Tuesday, October 4, 2011

Baseball Pitching Grips

By R. Nelson

Several kinds of pitches are appropriate for the young pitcher's repertoire, including the fastball, curveball, slider, and several types of change-ups. Knuckleballs, knuckle curves, slip pitches, and spitballs will not be discussed - these gimmick pitches are not good for young pitchers because they either injure the arm or do not help develop the arm.

First and foremost, a pitcher needs to develop his fastball. This is his staple, and he will throw 50 to 100 percent of the time. A pitcher also needs a pitch that changes speeds, such as a change-up or a curveball (the curveball also adds movement). When the pitcher masters the fastball and change-up, then - and only then-should he work on a breaking ball.

Once he has mastered the fastball, change-up, and curveball and can throw them with control; these should be all the pitches a young pitcher needs. He can add a slider at a later time, depending on the success of the curveball. It is very difficult to throw both the curveball and the slider because of the different mechanics, so a pitcher should choose one or the other.

The fastball is the first pitch learned and should be used more than any other pitch in the repertoire. Obviously velocity, control, and movement of the fastball dictate how often and in what situations the fastball will be used. When a pitcher is learning to throw the fastball, he should make a conscious effort to learn control and movement first, and then add velocity later. This principle applies even more for the higher-level baseball pitchers.

By slightly changing the basic fastball grips, a pitcher can get various results. Variations of the fastball are four seam, two seam, cut, and sinker. The first fastball to master is the four seam fastball. The pitcher should prove that he has good control of this pitch before he attempts to throw any others.

The two-seam fastball has more movement because of the grip and therefore is harder to control than the four-seam fastball. The pitcher should throw the four-seam fastball until he has proven that he has mastered the strike zone. The two-seam fastball becomes more important to the older pitcher who does not have an outstanding arm and must rely more on movement than on speed. The two-seam fastball moves to the pitching-arm side of the plate. Often it will also sink, producing a pitch that tails away and down.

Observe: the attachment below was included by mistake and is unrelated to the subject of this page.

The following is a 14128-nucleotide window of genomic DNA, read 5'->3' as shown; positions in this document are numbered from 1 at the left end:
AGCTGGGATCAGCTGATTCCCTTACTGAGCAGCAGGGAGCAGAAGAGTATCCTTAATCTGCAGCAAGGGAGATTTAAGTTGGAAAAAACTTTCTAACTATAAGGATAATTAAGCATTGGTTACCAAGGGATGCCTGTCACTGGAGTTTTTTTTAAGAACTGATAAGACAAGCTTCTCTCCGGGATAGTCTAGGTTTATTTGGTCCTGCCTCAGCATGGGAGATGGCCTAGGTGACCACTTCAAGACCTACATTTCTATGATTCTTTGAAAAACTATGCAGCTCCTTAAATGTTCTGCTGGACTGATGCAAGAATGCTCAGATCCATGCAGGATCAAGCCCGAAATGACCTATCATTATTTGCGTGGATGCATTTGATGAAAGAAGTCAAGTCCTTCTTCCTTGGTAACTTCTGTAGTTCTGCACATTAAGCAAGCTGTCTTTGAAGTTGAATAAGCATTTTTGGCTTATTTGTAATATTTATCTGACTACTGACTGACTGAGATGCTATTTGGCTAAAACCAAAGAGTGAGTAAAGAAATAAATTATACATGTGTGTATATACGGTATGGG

Place your index and middle fingers directly on top of the ball's narrow seams. Then place your thumb directly on the bottom side of the ball on the white leather between the narrow seams. Grip this pitch slightly farther back in the hand, as this will lead the ball to "back up" and change direction. The additional drag created from the grip generates the change in direction.

The cut fastball moves away from the pitcher's throwing side. A right-handed pitcher's cut fastball moves from right to left with approximately 95 percent of the velocity of the ultimate fastball. In the cut fastball grip, the thumb slides to the outside of the center line of the baseball. With the thumb slid over, the baseball is held slightly off center and therefore does not have a regular top-to-botom fastball rotation. Instead, the ball has

slightly more sidespin and runs away from the pitcher's throwing side. It's a very effective pitch, just ask Mariano Rivera!

The cut fastball and the slider are similar in that both balls are held off center. The slider, however, is held more off center and therefore breaks down as well as away. The cut fastball is excellent training for the slider.

Learn more at Baseball Pitching Grips


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